Clinton, like Mulroney, embarked on a fiscal discipline program upon taking office that cost him political capital but was the right thing to do. Greenspan says what Clinton did was “an act of political courage” and represented America's “best chance in forty years to get stable long-term growth.”

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Tony Judt on accepting the 2007 Hannah Arendt prize

“…if we wish to grasp the true significance of evil—what Hannah Arendt intended by calling it “banal”—then we must remember that what is truly awful about the destruction of the Jews is not that it mattered so much but that it mattered so little.

“The question is not whether terrorism exists: of course it exists. Nor is it a question of whether terrorism and terrorists should be fought: of course they should be fought. The question is what other evils we shall neglect—or create—by focusing exclusively upon a single enemy and using it to justify a hundred lesser crimes of our own.

“Meanwhile, we should all of us perhaps take care when we speak of the problem of evil. For there is more than one sort of banality. There is the notorious banality of which Arendt spoke—the unsettling, normal, neighborly, everyday evil in humans. But there is another banality: the banality of overuse—the flattening, desensitizing effect of seeing or saying or thinking the same thing too many times until we have numbed our audience and rendered them immune to the evil we are describing. And that is the banality—or “banalization”—that we face today.

After 1945 our parents' generation set aside the problem of evil because—for them—it contained too much meaning. The generation that will follow us is in danger of setting the problem aside because it now contains too little meaning.”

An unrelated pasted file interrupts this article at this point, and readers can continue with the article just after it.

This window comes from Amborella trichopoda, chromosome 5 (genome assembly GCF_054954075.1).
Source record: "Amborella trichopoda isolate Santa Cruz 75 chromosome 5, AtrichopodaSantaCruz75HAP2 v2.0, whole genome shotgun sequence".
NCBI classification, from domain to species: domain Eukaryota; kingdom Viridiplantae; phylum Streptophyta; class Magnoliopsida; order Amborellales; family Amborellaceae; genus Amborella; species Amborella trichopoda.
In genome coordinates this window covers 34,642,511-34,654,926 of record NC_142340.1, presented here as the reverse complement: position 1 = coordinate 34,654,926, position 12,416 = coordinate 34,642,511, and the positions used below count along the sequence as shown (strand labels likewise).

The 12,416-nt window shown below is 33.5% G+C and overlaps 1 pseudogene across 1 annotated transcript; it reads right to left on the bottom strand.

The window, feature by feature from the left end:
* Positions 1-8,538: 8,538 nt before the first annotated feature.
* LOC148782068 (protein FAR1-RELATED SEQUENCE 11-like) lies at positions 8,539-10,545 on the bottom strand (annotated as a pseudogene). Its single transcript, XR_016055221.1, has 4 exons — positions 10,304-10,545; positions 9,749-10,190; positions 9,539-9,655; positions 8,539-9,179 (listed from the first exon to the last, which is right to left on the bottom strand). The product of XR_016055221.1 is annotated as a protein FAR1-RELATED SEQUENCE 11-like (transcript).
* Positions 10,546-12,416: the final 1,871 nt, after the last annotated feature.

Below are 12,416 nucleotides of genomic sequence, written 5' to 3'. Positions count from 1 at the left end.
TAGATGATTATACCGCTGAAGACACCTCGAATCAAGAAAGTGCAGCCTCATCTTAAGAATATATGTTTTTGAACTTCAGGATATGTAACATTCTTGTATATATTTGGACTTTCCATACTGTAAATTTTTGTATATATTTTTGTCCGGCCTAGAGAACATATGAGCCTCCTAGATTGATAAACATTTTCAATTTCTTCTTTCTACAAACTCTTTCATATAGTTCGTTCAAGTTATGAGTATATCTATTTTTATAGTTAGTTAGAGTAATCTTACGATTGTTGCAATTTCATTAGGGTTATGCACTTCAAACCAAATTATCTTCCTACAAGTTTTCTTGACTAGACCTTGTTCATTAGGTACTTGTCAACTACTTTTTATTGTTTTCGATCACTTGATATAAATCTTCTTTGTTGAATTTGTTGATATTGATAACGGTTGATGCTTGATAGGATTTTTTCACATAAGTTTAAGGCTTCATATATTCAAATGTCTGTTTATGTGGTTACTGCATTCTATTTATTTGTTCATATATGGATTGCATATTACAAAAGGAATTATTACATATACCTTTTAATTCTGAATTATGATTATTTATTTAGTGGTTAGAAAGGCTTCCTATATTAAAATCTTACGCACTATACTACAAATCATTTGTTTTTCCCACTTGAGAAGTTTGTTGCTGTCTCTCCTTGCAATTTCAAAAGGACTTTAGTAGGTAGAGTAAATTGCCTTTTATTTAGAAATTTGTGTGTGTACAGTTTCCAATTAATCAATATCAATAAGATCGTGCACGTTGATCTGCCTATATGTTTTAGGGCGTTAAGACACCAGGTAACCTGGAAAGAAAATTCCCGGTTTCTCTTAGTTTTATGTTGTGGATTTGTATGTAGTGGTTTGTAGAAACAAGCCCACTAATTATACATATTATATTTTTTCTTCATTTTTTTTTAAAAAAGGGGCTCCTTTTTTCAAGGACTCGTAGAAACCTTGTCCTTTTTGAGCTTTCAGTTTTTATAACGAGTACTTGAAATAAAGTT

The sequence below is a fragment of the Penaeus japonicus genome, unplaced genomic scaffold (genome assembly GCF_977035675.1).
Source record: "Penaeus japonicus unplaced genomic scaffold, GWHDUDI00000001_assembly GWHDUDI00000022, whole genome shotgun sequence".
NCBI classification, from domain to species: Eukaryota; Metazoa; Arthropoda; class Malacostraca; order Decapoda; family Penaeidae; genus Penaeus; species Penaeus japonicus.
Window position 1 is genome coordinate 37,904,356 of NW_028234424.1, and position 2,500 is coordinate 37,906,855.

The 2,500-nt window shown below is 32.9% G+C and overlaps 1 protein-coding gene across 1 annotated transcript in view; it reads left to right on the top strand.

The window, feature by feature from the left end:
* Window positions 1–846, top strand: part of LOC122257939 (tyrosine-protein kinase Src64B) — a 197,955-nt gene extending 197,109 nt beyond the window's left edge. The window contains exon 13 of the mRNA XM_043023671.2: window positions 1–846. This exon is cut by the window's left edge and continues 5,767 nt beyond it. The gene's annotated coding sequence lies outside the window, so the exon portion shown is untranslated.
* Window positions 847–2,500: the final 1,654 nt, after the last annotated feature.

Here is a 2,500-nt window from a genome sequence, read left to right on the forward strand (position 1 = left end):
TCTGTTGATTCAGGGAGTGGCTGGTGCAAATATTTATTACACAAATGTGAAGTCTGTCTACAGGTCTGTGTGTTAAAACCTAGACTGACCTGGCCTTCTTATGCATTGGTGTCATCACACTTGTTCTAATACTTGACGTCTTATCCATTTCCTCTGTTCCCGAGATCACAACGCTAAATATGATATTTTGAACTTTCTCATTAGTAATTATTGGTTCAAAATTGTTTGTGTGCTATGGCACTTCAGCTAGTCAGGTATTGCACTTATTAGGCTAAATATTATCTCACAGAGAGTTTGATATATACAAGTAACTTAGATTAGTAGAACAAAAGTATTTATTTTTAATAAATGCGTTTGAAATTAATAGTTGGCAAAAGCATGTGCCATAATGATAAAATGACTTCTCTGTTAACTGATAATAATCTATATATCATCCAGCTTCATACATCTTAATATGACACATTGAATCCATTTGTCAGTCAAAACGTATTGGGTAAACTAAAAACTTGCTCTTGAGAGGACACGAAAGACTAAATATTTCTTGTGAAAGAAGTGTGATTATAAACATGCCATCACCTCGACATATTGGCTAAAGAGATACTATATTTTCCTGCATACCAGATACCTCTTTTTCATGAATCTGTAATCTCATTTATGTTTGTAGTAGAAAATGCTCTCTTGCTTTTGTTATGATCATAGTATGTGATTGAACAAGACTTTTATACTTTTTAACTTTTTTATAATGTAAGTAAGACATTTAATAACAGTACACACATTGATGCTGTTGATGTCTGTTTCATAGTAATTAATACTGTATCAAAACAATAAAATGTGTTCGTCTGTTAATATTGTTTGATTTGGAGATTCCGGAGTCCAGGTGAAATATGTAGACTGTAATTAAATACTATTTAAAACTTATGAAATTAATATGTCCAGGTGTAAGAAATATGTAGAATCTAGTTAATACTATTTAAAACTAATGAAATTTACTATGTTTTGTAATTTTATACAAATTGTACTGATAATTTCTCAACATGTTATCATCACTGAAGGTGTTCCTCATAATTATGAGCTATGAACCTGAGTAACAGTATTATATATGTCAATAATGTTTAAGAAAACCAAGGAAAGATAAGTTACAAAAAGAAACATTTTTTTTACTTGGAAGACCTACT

– From Tony Judt, “The 'Problem of Evil' in Postwar Europe” in The New York Review of Books, Feb. 14, 2008, pp. 33-35

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Water: We got it, lots don't

The science journal Nature today focuses on water and includes a review article titled “Science and technology for water in the coming decades.” (It leaves out the great Canadian success story in this area — Zenon Environmental Inc. of Oakville, Ont. which is now a division of the General Electric Company). Here in Canada where water, particularly in its 'snow' form, seems to be in overabundance right now, it's worth noting this rather sobering opening paragraph (that's me bolding some parts for emphasis) in that review article:

The many problems worldwide associated with the lack of clean, fresh water are well known: 1.2 billion people lack access to safe drinking water, 2.6 billion have little or no sanitation, millions of people die annually—3,900 children a day—from diseases transmitted through unsafe water or human excreta1. Countless more are sickened from disease and contamination. Intestinal parasitic infections and diarrheal diseases caused by waterborne bacteria and enteric viruses have become a leading cause of malnutrition owing to poor digestion of the food eaten by people sickened by water2,3. In both developing and industrialized nations, a growing number of contaminants are entering water supplies from human activity: from traditional compounds such as heavy metals and distillates to emerging micropollutants such as endocrine disrupters and nitrosoamines. Increasingly, public health and environmental concerns drive efforts to decontaminate waters previously considered clean.